By Henry Lewis, Jonathan Sayer and
Though it has now had a theatre life of over 5 years, having begun as a 17-minute improvisation by three English friends, The Play That Goes Wrong capitalizes on impromptu or seemingly impromptu happenings. The pre-show confusion and accidents look spontaneous, though they have been well thought out in advance, even as the supposed stage manager Annie (Nancy Zamit) of the highly (or lowly) amateur Cornely University Drama Society recruits an unsuspecting audience member into serving as a butt for physical farce, involving a recalcitrant ledge over a faux-fireplace, a hammer whose head falls off at an inopportune moment, a door that won’t stay shut, et cetera. The set-up or warm-up is, of course, prologue to a play-within-a-play—The Murder at Haversham Manor, a serious-minded British murder-mystery that devolves into pure farce—a sort of Agatha Christie spoof gone topsy-turvy or haywire. But there’s more to the prologue, for Chris Bean (Director, Designer, Costume Designer, Prop Maker, Dramaturge, Voice Coach, etc. etc. of the afore-mentioned Drama Society, as well as playing Inspector Carter) comes on to explain with awkward modesty about the modesty of the group’s artistic limits. Lacking enough able-bodied actors, instead of Cats or The Three Sisters, it could offer only Cat or The Two Sisters. Henry Shields who plays him, does so with splendidly timed and phrased studied effect, quite at odds with what follows. And what follows is sheer madness, that, though caviar to a general audience unaccustomed to real farce, will be sheer torture in general to those well versed in theatre. Well, not quite sheer, because there are, admittedly, choice moments of inspired lunacy, and the entire cast is expert in their calculated antics.
Good thing too because the script is incredibly goofy, groan-worthy, and hardly ever on the same plane as Noises Off or, even, Jitters (a Canadian theatre farce). Of course, there is the expected collection of English eccentrics, typical of the genre, tweaked to a hysterical state of aggressive comic exaggeration: a male corpse named Charles (Greg Tannahill) that simply can’t stay still while around him is falling apart; a sexy, pulchritudinous fiancée (Charlie Russell) given to ridiculously affected vamp poses; her tweedy, husky brother (Henry Lewis), and best friend of deceased Charles; an old retainer (Jonathan Sayer) who is given to congenital mispronunciation (“fuck-aide” for “façade”); a handsomely duplicitous young man (Dave Hearn) so obviously delighted by any applause he receives for his amateur enthusiasms that he habitually steps out of character for the spontaneous ovations; and an imaginary vicious dog on a metal leash, straining threateningly. But you get the point, by now, though it is important to add that the jokes are given extra theatrical life by their evident sources in theatre itself, for there are lighting and sound cues that frequently go awry because their designer (Rob Falconer) allows himself to be entranced and distracted by the music of Duran Duran; the butler has his cues and lines inscribed on his palms and wrists; the actors sometimes find themselves (expertly) repeating dialogue out of sync and in desperate circles; and the set (Nigel Hook’s marvellously concocted tacky simulacrum of a creepy English manor drawing-room) becomes a star player all its own as it performs hair-raising stunts almost beyond belief.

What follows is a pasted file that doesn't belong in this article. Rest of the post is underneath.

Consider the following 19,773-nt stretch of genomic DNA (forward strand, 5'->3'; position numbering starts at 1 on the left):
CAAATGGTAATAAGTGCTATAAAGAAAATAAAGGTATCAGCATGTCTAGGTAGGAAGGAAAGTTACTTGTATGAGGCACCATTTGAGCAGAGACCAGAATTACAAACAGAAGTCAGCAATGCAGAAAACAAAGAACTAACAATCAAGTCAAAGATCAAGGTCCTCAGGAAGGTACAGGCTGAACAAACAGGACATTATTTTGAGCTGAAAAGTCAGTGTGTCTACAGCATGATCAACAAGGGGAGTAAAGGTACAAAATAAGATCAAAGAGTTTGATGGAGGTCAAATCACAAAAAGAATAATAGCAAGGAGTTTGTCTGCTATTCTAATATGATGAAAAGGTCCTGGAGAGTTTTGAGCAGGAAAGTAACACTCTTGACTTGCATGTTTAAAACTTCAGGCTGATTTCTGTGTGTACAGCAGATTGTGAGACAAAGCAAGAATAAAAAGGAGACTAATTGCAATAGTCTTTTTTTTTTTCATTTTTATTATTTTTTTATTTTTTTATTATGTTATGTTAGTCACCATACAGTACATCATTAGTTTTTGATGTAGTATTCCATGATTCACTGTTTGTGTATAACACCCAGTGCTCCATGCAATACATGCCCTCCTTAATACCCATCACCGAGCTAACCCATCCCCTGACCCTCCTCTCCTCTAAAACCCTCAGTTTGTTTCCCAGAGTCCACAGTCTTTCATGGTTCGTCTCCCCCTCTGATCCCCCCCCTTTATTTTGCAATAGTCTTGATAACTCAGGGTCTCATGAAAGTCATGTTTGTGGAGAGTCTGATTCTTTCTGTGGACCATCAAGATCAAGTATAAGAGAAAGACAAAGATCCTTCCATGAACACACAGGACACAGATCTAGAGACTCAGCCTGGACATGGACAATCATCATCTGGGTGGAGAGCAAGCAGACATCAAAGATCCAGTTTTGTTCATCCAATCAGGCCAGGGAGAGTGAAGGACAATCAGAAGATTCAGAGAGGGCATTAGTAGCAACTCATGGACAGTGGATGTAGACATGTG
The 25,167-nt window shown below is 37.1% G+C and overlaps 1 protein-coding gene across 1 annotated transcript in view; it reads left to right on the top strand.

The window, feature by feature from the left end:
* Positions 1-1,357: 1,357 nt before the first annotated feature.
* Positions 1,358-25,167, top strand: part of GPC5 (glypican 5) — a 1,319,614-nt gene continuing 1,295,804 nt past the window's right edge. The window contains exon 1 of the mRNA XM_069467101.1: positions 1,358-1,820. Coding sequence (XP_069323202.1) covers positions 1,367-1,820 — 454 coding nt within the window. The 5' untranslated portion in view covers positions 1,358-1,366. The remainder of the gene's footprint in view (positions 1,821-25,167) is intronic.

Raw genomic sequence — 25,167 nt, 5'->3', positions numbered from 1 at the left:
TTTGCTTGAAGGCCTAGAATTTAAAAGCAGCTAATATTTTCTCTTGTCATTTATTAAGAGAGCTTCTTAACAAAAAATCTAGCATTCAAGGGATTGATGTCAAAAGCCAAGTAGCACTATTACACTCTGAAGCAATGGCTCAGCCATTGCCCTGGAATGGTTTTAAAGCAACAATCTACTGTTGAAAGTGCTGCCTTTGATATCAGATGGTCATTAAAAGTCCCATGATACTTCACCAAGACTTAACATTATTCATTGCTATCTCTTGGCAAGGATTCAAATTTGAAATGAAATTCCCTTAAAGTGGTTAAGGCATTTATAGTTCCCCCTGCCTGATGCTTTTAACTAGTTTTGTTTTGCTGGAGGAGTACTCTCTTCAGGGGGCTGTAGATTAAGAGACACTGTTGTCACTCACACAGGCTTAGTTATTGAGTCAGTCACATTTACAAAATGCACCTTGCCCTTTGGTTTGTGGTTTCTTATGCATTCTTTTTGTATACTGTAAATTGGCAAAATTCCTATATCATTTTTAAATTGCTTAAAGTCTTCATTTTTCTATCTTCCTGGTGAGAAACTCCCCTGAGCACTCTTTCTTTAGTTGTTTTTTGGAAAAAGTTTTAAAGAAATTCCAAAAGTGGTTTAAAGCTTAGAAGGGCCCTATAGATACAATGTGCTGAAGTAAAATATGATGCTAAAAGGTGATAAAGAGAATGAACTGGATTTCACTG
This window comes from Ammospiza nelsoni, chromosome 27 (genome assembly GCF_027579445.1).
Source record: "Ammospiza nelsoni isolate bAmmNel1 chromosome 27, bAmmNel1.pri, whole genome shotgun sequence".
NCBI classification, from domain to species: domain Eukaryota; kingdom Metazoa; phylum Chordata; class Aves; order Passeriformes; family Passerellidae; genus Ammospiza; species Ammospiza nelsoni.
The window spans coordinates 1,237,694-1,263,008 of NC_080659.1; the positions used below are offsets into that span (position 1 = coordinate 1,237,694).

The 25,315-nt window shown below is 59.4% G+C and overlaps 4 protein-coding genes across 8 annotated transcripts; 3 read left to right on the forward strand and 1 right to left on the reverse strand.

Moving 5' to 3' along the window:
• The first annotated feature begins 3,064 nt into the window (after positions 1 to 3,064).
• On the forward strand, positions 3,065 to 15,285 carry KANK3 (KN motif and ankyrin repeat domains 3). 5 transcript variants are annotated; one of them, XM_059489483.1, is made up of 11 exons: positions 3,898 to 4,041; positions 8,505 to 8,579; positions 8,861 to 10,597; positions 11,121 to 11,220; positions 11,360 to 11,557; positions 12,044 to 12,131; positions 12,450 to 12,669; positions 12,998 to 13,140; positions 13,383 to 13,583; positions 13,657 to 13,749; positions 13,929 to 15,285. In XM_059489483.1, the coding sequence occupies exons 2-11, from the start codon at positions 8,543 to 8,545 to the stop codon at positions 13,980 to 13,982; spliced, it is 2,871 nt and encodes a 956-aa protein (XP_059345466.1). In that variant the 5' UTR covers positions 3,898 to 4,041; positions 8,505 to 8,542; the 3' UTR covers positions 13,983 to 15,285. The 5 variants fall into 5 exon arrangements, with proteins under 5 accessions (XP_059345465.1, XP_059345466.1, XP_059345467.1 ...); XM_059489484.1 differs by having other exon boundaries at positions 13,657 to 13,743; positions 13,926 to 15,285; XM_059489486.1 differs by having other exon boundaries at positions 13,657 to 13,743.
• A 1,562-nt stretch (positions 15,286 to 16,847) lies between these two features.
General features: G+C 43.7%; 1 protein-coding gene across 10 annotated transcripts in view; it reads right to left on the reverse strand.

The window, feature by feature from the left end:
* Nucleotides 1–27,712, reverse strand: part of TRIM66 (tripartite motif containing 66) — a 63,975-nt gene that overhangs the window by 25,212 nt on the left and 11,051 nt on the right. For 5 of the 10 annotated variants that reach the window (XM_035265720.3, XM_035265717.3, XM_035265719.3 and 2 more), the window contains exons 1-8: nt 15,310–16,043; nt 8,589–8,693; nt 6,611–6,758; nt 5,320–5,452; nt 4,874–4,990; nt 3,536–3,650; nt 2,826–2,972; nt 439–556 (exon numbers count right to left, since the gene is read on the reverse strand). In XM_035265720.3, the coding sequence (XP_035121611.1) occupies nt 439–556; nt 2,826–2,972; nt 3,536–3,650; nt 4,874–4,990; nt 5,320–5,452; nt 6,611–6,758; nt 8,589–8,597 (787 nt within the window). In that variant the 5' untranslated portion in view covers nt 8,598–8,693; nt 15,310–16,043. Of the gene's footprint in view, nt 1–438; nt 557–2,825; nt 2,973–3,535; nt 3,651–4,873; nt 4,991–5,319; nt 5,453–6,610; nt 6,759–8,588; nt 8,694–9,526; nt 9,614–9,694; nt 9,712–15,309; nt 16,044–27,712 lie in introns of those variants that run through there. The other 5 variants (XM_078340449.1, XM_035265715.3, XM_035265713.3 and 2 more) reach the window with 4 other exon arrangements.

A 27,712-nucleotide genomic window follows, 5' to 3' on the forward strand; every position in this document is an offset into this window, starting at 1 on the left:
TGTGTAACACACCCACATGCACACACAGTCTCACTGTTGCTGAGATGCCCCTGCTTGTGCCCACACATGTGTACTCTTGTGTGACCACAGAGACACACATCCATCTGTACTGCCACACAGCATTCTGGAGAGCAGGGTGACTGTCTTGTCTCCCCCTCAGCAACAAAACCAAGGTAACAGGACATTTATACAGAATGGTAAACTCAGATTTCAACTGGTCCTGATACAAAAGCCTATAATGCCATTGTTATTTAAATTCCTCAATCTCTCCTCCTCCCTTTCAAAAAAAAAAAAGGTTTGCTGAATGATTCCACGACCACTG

The set was the only thing to earn a Tony nomination and award for this show, so The Play That Goes Wrong can rightly boast that it was the only Broadway show to have a 100% success rate at the Tony’s. Moreover, like many a Broadway mega-musical, it can now boast of audiences hilariously singing the set.
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